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AEDC 2018 state by state (a simple guide)

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The Australian Early Development Census (AEDC) reports every three years on how Australian children have developed by the time they start school. It looks at five areas of early childhood development domains: physical health and wellbeing, social competence, emotional maturity, language and cognitive skills, and communication skills and general knowledge.

The 2018 report is out now, and with the ability to view data down to a local community level, it offers all educators a valuable source of intelligence to build into your Quality Improvement Planning, your educational program assessment, and your professional development goals.

What does it say?

The results of the 2018 census show children in all states and territories are still experiencing unacceptably high levels of vulnerability. The outcome, says Michele Carnegie, CELA CEO, is further evidence that funding for early childhood education needs to be seen as an integral part of the much larger education budgets at state, territory and national levels.

Michele Carnegie
Michele Carnegie

“The 2018 report shows some heartening progress for children in some parts of Australia, and in some domains – but in other areas and domains the outcomes remain deeply troubling,” she said.

“How can we tolerate a national outcome where only 3 out of 4 children are ‘on track’ in the Social Domain, and around the same number meet the outcomes in the Emotional Domain?

“It is not tolerable because we know that two years of fully funded participation in a quality preschool program, with well-qualified educators, will boost children across every one of the AEDC domains.”

Early learning, everyone benefits

Early Childhood Australia (ECA) CEO Sam Page, issued a statement on behalf of the Early Learning, Everyone Benefits (ELEB) campaign, supported by a collection of 27 sector organisations including CELA.

“More action is needed and the top priority must be for Federal and State and Territory governments to work together to ensure all Australian children get two years of preschool education and a review of the Childcare Subsidy System to ensure that every child can access a guaranteed two days of quality play-based early learning,” Sam said.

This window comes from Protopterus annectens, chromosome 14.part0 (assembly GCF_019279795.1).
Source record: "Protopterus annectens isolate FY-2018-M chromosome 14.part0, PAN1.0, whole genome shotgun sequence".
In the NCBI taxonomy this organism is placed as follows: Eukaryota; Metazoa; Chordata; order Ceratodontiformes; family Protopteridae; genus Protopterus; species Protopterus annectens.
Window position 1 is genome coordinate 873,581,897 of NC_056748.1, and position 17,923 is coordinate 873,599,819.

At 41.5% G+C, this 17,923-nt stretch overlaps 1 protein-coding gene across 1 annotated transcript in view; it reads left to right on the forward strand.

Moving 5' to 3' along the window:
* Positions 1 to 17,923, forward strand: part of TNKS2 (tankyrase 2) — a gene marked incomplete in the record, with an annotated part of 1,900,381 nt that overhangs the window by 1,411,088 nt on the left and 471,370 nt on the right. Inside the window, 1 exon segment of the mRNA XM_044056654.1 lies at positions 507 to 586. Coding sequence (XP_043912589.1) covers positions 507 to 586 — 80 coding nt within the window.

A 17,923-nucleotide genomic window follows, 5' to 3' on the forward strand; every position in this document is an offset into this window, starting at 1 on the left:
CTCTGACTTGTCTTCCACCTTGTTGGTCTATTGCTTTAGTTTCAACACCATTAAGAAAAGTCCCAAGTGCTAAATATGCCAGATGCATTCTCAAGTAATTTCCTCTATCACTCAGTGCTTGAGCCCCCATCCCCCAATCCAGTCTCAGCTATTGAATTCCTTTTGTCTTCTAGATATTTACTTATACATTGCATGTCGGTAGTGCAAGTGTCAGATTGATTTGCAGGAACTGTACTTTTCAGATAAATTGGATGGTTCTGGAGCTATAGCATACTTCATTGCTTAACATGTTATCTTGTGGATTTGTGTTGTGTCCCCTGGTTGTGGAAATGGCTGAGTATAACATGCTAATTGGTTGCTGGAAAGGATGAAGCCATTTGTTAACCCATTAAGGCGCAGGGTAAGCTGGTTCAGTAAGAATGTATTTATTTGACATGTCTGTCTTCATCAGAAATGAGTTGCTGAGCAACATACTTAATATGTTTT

“While the full data set shows glimmers of hope in some areas, we must work harder to reduce vulnerability and give all Australian children the best possible start to their education, regardless of where they live or their family’s financial resources.

“It’s encouraging that there is some improvement in the most vulnerable groups—children from low socioeconomic status areas, children in households with the first language other than English, and First Nations children. But on far too many indicators, progress has been minimal or has slipped backwards.

“With trends varying between the states and territories, it is clear that a concerted national effort is needed to deliver a really significant improvement in results by the next two census periods (2021 and 2024).”

Round up

The ELEB statement says it is worth noting that Australia introduced a National Quality Framework (NQF) and National Quality Standard for all early childhood education providers in 2012. Implementation is still ongoing and has varied significantly between states and territories.

Sam says the ELEB campaign anticipates the quality measures in the NQF will bring dividends for all Australian children, but the benefits may not show up until the 2024 census.

You can download the solutions proposed in the ELEB campaign briefing here.

State and territory summaries

You can get more detail from the AEDC Data Explorer, down to local community level.  Here are the summaries for 2018 in each Australian jurisdiction, alphabetically.

Australian comparisonnational AEDC

AEDC national graph legend
AEDC national graph legend (applies to above graph only)

Australian Capital Territory compared with national data


New South Wales compared with national data


Northern Territory compared with national data


Queensland compared with national data


South Australia compared with national data


Tasmania compared with national data


Victoria compared with national data


Western Australia compared with national data




Bec Lloyd is the founder and managing director of Bec & Call Communication, providing professional writing, editing and strategy services to the school and early childhood education sector since 2014. In 2018 she launched UnYucky mindset and menus for happier family mealtimes. Formerly the communications lead at ACECQA and BOS (now NESA), Bec is a journo and mother of three who produces Amplify for us at Community Early Learning Australia.

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